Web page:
Tommy Singh, whose music exalted intoxication, comes face to face with his devotees, whose lives were ruined by those same intoxicants.
Sartaj, whose occupation in the police force techniquely makes him an accessory to the drug trade, is now burdened with an addicted brother.
The day-laboring migrant, in her quest to earn extra cash and a livelihood, finds herself locked in a room, deprived of even a shred of human dignity.
The acting was on-point for all the key protagonists. Alia Bhatt, especially, gave a mind-blowing performance for a role normally outside her niche. As an actress, she’s come a long way from playing upper-class, narcissistic characters in cookie-cutter movies. I hope she opts for developed, nuanced roles, similar to her character in Udta Punjab, as her career progresses.
The story was astonishing, keeping you at the edge of your seat. However, I felt the first half of the film was stronger than the second half. I also think the trite romantic overtones that blossomed between Sartaj and Preet was nothing but a pointless distraction to the overall plot. I mean I know it’s “Bollywood”, but not every movie needs a romantic side plot. Besides, based on their new ‘working relationship’ as unofficial undercover spies, it would have been more suitable if they remained platonic.
Nevertheless, the film was informative, combining the intensity of ground-breaking immersion journalism with the ferocity of social activism. The movie is a call to action, imploring public officials to hound on the roots of ingrained political corruption fueling the drug trade.
However, there is one fundamental flaw with Udta Punjab. The film accurately indicted the politician’s role, and their unholy bandhan with the police force through bribery. Pop stars, known to propagate the so-called glamour of intoxication, are also equally accused. However, there is one other element which the film ignored.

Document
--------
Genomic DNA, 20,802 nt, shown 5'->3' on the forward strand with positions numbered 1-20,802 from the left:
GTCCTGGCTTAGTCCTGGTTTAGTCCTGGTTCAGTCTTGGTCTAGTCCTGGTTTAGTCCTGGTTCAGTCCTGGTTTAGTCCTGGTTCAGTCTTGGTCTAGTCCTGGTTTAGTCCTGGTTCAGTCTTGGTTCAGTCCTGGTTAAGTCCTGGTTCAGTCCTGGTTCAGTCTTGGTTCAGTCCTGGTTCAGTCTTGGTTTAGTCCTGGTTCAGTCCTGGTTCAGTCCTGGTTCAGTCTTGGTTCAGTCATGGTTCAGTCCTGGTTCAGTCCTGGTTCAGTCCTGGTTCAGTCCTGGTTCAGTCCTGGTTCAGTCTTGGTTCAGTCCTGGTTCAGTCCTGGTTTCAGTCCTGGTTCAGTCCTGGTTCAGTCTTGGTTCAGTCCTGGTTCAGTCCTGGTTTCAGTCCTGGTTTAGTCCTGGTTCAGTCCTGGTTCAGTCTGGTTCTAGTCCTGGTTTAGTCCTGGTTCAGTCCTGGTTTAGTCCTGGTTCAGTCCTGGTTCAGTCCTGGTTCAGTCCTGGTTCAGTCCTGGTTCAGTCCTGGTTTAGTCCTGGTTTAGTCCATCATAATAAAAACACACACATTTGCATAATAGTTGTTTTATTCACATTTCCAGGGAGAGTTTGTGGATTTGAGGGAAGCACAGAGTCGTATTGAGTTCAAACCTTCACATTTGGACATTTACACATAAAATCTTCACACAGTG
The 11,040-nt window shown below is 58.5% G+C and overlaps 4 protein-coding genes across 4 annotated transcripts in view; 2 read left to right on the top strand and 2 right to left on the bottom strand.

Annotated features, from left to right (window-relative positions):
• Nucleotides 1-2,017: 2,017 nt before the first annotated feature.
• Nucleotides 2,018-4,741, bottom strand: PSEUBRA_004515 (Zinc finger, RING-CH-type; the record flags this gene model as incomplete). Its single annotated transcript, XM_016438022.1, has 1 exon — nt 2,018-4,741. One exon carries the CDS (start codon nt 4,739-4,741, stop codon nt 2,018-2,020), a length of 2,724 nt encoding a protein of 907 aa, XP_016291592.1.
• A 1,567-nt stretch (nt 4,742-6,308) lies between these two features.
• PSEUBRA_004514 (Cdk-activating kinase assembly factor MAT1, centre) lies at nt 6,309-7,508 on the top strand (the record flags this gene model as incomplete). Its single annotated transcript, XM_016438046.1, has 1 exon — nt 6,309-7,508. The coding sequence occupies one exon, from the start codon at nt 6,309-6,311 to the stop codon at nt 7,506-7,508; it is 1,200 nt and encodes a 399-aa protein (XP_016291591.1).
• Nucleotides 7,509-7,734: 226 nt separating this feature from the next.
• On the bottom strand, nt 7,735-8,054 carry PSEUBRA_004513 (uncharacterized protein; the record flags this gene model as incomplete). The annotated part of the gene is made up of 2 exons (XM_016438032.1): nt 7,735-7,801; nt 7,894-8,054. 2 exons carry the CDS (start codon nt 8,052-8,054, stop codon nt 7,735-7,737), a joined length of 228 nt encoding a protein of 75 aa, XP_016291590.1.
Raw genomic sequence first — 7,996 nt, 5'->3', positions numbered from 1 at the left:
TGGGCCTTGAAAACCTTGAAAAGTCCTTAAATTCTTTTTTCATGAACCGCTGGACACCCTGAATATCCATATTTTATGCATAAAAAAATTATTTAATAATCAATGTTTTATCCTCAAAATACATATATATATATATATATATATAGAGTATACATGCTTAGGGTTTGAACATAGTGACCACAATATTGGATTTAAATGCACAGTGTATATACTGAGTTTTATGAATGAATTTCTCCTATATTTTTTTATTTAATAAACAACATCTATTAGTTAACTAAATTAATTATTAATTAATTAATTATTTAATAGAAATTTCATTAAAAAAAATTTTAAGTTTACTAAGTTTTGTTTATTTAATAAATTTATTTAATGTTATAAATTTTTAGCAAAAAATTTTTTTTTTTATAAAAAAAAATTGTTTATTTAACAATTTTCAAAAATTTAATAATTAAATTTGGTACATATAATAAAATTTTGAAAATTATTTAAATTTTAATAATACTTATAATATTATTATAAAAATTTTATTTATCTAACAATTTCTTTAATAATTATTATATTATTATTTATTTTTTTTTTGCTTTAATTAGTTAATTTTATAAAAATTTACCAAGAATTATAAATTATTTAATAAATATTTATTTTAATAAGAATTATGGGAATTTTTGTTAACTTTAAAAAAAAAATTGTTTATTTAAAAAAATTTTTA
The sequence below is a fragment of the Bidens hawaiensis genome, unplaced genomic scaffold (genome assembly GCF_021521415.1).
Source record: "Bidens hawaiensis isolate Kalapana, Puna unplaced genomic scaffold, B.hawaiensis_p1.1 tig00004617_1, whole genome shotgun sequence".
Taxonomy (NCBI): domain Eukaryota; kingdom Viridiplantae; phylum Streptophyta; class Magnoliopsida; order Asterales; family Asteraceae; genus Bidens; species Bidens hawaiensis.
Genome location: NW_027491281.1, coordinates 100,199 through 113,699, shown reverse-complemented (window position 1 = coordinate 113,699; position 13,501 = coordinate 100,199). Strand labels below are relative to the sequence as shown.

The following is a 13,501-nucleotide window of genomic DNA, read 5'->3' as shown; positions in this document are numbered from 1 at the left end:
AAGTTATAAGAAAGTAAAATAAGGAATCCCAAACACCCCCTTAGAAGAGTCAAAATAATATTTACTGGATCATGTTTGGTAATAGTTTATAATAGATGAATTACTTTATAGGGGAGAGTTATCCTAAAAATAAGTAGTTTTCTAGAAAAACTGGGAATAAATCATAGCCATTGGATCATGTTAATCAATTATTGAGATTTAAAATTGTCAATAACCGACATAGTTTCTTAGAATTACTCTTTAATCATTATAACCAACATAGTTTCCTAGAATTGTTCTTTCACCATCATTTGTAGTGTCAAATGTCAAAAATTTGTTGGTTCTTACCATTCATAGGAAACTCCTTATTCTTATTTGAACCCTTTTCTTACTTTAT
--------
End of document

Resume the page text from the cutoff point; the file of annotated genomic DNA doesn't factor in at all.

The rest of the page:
Why are Punjab’s (and India’s) youth so enamored with the thrill of getting high? It’s easy for us to blame pop stars and celebrities for glorifying drug use. However, the problem is more deep-seated.
What would cause someone like Bali to drown in substance abuse?
Why do people do drugs at all? To divorce themselves from reality. To indulge themselves in an escapist state of nirvana.
Why? Various reasons. Dysfunctional relationships, low-self esteem, the unbearable pressures of life and general angst.
The problem with the screenplay is its disregard of Bali’s perspective. In the movie, he’s nothing more than a cardboard cutout who just stands there dazed in those bloody sunglasses. The film should have taken a glimpse into Bali’s life and highlighted the reasons he’s frantically looking for that next fix. This insight could revolutionize the way India approaches not only its drug policies but also its educational criteria.
Perhaps Indian schools should instruct their students on healthy behavior, sound decision making and effective ways of dealing with stress and academic pressures. With these skills at their disposal, they won’t feel the need to escape from reality. They’ll be equipped to function in the real world.
Although I hope they won’t adopt America’s 1980s-era ‘Just Say No’ campaign!If you’re in the mood for a crime thriller with unabashedly political overtones, I’d recommend this movie. It is as educational as it is entertaining. Pankaj Nihalini and his colleague of the Indian censor board should acquainted themselves with reality and realize that just because a movie has excessive swearing and portrays a particular province of India in a less-than-ideal light, doesn’t mean it’s somehow anti-national.